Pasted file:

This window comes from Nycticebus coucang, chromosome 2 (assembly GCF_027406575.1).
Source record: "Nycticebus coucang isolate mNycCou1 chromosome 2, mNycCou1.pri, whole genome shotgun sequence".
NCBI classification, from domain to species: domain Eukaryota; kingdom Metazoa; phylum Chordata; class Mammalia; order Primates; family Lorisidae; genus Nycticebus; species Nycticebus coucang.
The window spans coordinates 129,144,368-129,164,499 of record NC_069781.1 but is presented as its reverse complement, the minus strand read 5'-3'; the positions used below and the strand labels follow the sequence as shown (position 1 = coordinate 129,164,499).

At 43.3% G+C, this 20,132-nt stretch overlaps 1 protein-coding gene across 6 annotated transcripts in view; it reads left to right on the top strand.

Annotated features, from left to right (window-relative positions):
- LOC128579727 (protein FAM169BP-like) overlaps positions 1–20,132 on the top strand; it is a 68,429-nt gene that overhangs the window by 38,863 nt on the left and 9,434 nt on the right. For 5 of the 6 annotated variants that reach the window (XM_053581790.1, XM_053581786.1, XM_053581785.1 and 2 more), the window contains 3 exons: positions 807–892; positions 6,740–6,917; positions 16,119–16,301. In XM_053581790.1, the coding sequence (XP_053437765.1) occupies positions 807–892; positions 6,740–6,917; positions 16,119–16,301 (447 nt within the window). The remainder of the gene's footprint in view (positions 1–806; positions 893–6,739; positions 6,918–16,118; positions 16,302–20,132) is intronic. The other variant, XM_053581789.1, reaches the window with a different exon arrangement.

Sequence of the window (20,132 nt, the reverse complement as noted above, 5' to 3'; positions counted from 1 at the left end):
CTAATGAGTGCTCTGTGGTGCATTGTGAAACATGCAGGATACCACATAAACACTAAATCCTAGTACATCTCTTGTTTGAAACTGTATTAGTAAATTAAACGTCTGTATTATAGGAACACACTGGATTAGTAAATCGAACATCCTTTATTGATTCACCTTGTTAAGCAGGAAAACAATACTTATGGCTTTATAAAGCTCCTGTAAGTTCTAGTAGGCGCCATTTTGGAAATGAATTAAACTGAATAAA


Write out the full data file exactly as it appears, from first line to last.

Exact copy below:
This window comes from Nycticebus coucang, chromosome 2 (assembly GCF_027406575.1).
Source record: "Nycticebus coucang isolate mNycCou1 chromosome 2, mNycCou1.pri, whole genome shotgun sequence".
NCBI classification, from domain to species: domain Eukaryota; kingdom Metazoa; phylum Chordata; class Mammalia; order Primates; family Lorisidae; genus Nycticebus; species Nycticebus coucang.
The window spans coordinates 129,144,368-129,164,499 of record NC_069781.1 but is presented as its reverse complement, the minus strand read 5'-3'; the positions used below and the strand labels follow the sequence as shown (position 1 = coordinate 129,164,499).

At 43.3% G+C, this 20,132-nt stretch overlaps 1 protein-coding gene across 6 annotated transcripts in view; it reads left to right on the top strand.

Annotated features, from left to right (window-relative positions):
- LOC128579727 (protein FAM169BP-like) overlaps positions 1–20,132 on the top strand; it is a 68,429-nt gene that overhangs the window by 38,863 nt on the left and 9,434 nt on the right. For 5 of the 6 annotated variants that reach the window (XM_053581790.1, XM_053581786.1, XM_053581785.1 and 2 more), the window contains 3 exons: positions 807–892; positions 6,740–6,917; positions 16,119–16,301. In XM_053581790.1, the coding sequence (XP_053437765.1) occupies positions 807–892; positions 6,740–6,917; positions 16,119–16,301 (447 nt within the window). The remainder of the gene's footprint in view (positions 1–806; positions 893–6,739; positions 6,918–16,118; positions 16,302–20,132) is intronic. The other variant, XM_053581789.1, reaches the window with a different exon arrangement.

Sequence of the window (20,132 nt, the reverse complement as noted above, 5' to 3'; positions counted from 1 at the left end):
CTAATGAGTGCTCTGTGGTGCATTGTGAAACATGCAGGATACCACATAAACACTAAATCCTAGTACATCTCTTGTTTGAAACTGTATTAGTAAATTAAACGTCTGTATTATAGGAACACACTGGATTAGTAAATCGAACATCCTTTATTGATTCACCTTGTTAAGCAGGAAAACAATACTTATGGCTTTATAAAGCTCCTGTAAGTTCTAGTAGGCGCCATTTTGGAAATGAATTAAACTGAATAAA